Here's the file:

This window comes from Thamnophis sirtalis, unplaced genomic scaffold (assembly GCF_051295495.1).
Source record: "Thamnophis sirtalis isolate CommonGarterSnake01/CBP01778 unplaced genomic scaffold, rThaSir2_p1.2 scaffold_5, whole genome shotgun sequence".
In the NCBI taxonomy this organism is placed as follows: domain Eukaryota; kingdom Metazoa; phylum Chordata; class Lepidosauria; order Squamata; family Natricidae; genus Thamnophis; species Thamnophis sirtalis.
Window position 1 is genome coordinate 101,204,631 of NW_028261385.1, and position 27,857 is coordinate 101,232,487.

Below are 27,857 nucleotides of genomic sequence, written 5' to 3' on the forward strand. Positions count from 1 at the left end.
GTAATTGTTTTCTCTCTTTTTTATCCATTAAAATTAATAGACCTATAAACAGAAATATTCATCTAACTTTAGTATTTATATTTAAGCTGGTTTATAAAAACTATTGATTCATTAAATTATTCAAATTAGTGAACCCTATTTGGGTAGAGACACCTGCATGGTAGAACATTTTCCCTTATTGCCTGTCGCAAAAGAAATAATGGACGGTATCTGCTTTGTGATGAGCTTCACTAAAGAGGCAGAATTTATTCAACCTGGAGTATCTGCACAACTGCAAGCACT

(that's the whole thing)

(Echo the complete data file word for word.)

This window comes from Thamnophis sirtalis, unplaced genomic scaffold (assembly GCF_051295495.1).
Source record: "Thamnophis sirtalis isolate CommonGarterSnake01/CBP01778 unplaced genomic scaffold, rThaSir2_p1.2 scaffold_5, whole genome shotgun sequence".
In the NCBI taxonomy this organism is placed as follows: domain Eukaryota; kingdom Metazoa; phylum Chordata; class Lepidosauria; order Squamata; family Natricidae; genus Thamnophis; species Thamnophis sirtalis.
Window position 1 is genome coordinate 101,204,631 of NW_028261385.1, and position 27,857 is coordinate 101,232,487.

Below are 27,857 nucleotides of genomic sequence, written 5' to 3' on the forward strand. Positions count from 1 at the left end.
GTAATTGTTTTCTCTCTTTTTTATCCATTAAAATTAATAGACCTATAAACAGAAATATTCATCTAACTTTAGTATTTATATTTAAGCTGGTTTATAAAAACTATTGATTCATTAAATTATTCAAATTAGTGAACCCTATTTGGGTAGAGACACCTGCATGGTAGAACATTTTCCCTTATTGCCTGTCGCAAAAGAAATAATGGACGGTATCTGCTTTGTGATGAGCTTCACTAAAGAGGCAGAATTTATTCAACCTGGAGTATCTGCACAACTGCAAGCACT